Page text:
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A Clinical Trial for Self-Injurious Behavior

The safety and scientific validity of this study is the responsibility of the study sponsor and investigators. Listing a study does not mean it has been evaluated by the U.S. Federal Government. Read our disclaimer for details.
 
ClinicalTrials.gov Identifier: NCT03995966
Recruitment Status : Suspended (Paused due to COVID-19 and expected to resume; Not a suspension of IRB approval.)
First Posted : June 24, 2019
Last Update Posted : June 11, 2020
Sponsor:
Information provided by (Responsible Party):
Louis Hagopian, Phd, Hugo W. Moser Research Institute at Kennedy Krieger, Inc.

Brief Summary:
At least one quarter of the 18 million persons in the US with intellectual and developmental disabilities engage in self-injurious behavior (SIB), which can result in injuries, disfigurement, and loss of function (e.g., blindness). SIB that persists in the absence of social reinforcement has been referred to as automatically maintained SIB (ASIB). Research has shown that the sensitivity of ASIB to disruption by alternative reinforcement is identifiable in a standardized assessment, predicts response to treatment, and provides a quantifiable basis for subtyping ASIB. This research has also identified two subtypes that are highly resistant to behavioral treatment using reinforcement alone, necessitating the use of protective equipment and other procedures to minimize injury. The proposed study is a clinical trial that will allow systematic comparison of the effectiveness of two behavioral treatments targeting treatment-resistant subtypes of ASIB.

Condition or disease Intervention/treatment Phase
Self-Injurious Behavior Behavioral: Noncontingent Reinforcement (NCR) Behavioral: Combination Treatment Not Applicable

Detailed Description:

Research shows that automatically maintained self-injurious behavior (ASIB) is comprised of treatment-responsive (Subtype 1) and treatment-resistant subtypes (Subtypes 2 and 3). The primary objective of the clinical trial is to compare two behavioral treatments for the treatment-resistant subtypes of ASIB: Subtypes 2 and 3. Noncontingent Reinforcement (NCR) with competing stimuli (toys that reduce occurrence of SIB) is widely used, but its outcomes are not optimal for most cases with Subtype-2 and -3 ASIB. Noncontingent reinforcement (NCR) includes two phases: 1) Pre-Treatment Assessment to identify competing stimuli and 2) NCR Treatment. Combination Treatment (CT) is based on the same principles as NCR (reinforcer competition), but increases the amount and varies the sources of alternative reinforcement to more effectively reduce ASIB and self-restraint. CT involves the use of competing stimuli, competing tasks (activities that reduce SIB), and self-control training to reduce self-restraint or teach alternative, more adaptive forms of self-control. CT includes three phases: 1) Pre-Treatment Assessments, 2) Intensive Training, and 3) Combination Treatment. Pre-Treatment Assessments will identify competing stimuli, tasks, and self-control equipment; and Intensive Training will strengthen skills needed to fully access available reinforcement to compete with ASIB, and establish self-control skills to replace debilitating self-restraint. Following the Intensive Training phase, CT combines noncontingent access to competing stimuli with differential reinforcement of alternative behavior (DRA) to reinforce engagement with competing tasks, and use of alternative self-control equipment.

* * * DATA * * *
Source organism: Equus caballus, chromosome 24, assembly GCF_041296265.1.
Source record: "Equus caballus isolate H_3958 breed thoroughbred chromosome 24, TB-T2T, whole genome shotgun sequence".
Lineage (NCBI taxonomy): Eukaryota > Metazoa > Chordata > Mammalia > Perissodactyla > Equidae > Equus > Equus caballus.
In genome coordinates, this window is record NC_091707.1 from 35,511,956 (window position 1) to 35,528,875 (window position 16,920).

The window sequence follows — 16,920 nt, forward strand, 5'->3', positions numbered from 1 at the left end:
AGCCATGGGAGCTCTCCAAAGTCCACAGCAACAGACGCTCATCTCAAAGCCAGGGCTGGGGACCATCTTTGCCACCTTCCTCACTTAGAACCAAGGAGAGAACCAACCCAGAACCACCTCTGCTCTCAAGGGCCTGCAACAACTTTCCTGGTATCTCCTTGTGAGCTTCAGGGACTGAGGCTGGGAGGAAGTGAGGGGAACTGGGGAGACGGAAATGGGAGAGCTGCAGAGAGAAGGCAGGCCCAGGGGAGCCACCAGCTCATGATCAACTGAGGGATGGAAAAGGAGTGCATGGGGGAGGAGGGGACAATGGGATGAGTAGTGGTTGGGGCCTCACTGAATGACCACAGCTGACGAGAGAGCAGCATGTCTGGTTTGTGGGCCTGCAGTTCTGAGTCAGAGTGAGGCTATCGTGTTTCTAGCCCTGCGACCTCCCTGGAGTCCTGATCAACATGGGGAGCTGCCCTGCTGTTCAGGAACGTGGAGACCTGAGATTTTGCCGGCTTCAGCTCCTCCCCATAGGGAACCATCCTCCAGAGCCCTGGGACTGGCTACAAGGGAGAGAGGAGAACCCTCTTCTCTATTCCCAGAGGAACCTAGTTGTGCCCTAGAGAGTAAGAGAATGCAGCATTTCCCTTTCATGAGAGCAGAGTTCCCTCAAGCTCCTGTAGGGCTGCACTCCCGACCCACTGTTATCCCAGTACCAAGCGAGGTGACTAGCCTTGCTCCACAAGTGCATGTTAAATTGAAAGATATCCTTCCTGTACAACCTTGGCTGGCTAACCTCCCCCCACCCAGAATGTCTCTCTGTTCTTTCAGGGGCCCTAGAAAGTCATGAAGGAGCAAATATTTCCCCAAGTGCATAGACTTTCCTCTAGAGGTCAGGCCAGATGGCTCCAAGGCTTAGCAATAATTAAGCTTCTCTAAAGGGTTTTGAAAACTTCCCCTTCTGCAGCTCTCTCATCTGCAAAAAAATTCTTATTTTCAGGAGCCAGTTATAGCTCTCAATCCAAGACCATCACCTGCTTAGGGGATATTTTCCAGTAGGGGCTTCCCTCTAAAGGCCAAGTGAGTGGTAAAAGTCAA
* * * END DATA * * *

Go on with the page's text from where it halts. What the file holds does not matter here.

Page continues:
Each study participant will be randomly assigned to first receive either NCR or CT using randomly permuted block randomization, stratified by subtype. Each approach includes more than one phase, but both end with a treatment phase. If the first treatment applied is ineffective, based on defined criteria (including the level of improvement and number of treatment sessions), a 3-day washout period will follow where no treatment is applied, and then the second approach will be initiated culminating in the application of that treatment (either NCR or CT).

Following a demonstration of treatment efficacy (for either the first or second treatment that is applied), any additional non-reinforcement treatment components that were added will be withdrawn to determine whether those components remain necessary. If a strong treatment effect does not maintain, the additional components will be reapplied. Treatment generalization will be initiated, and if the effects are maintained the trial will end.

If the first treatment that is applied is effective, that treatment will continue to be applied and generalization will be conducted (and the participant will not crossover to the other treatment approach).

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Study Type : Interventional  (Clinical Trial)
Estimated Enrollment : 30 participants
Allocation: Randomized
Intervention Model: Crossover Assignment
Intervention Model Description: A randomized crossover design will be employed. Specifically, the approach will include using randomly permuted block randomization, stratified by subtype (Subtype 2 or Subtype 3 ASIB). If the treatment based on the first approach is deemed ineffective, a 3-day washout period will occur (where no treatment is applied), followed by the initiation of the second approach to treatment.